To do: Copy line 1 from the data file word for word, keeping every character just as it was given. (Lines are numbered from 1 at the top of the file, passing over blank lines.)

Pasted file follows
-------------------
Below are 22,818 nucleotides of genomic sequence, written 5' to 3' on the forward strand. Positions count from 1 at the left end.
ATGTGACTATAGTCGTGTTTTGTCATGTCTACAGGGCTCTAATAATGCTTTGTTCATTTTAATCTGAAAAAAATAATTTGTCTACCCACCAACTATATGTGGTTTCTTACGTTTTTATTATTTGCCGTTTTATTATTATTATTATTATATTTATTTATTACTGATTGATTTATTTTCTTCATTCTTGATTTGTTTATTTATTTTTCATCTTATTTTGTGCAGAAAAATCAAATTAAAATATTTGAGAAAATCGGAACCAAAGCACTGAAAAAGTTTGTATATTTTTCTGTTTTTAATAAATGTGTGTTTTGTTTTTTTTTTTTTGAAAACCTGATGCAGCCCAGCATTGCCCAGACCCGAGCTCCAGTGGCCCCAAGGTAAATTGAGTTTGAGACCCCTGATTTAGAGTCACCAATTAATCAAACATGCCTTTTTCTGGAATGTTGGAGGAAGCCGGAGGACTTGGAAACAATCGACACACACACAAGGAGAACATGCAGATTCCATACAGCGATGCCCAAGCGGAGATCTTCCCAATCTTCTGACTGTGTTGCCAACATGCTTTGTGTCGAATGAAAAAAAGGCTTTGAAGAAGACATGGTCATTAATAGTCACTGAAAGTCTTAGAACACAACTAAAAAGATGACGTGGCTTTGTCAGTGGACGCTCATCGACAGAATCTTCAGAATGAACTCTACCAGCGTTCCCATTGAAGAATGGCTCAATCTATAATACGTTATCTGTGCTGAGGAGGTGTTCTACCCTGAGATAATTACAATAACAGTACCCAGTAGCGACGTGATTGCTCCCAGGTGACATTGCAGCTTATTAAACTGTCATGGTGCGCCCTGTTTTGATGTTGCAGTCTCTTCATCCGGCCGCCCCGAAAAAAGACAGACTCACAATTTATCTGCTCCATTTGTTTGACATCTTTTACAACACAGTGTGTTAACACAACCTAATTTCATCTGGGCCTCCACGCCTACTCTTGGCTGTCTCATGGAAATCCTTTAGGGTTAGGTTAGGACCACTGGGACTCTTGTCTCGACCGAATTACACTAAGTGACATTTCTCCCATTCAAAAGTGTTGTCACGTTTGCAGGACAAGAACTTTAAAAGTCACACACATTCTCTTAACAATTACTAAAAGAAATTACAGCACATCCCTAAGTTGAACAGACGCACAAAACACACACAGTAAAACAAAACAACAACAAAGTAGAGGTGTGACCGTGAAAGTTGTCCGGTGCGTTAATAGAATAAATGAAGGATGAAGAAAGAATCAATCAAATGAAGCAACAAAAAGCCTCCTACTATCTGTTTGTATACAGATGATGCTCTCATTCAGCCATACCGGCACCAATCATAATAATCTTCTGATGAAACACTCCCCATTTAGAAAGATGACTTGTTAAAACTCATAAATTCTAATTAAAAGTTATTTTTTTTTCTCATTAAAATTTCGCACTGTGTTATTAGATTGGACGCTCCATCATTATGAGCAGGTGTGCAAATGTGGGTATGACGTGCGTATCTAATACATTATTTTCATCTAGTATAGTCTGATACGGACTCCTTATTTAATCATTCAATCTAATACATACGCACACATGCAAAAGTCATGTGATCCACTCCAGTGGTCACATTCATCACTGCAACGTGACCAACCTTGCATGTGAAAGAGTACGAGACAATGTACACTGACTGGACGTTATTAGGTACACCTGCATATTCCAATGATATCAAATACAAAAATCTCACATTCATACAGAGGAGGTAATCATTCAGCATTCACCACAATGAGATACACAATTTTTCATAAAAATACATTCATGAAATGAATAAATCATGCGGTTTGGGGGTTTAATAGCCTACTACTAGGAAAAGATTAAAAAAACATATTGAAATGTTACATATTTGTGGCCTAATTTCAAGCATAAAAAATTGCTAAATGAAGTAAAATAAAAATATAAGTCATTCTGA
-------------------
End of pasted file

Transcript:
Below are 22,818 nucleotides of genomic sequence, written 5' to 3' on the forward strand. Positions count from 1 at the left end.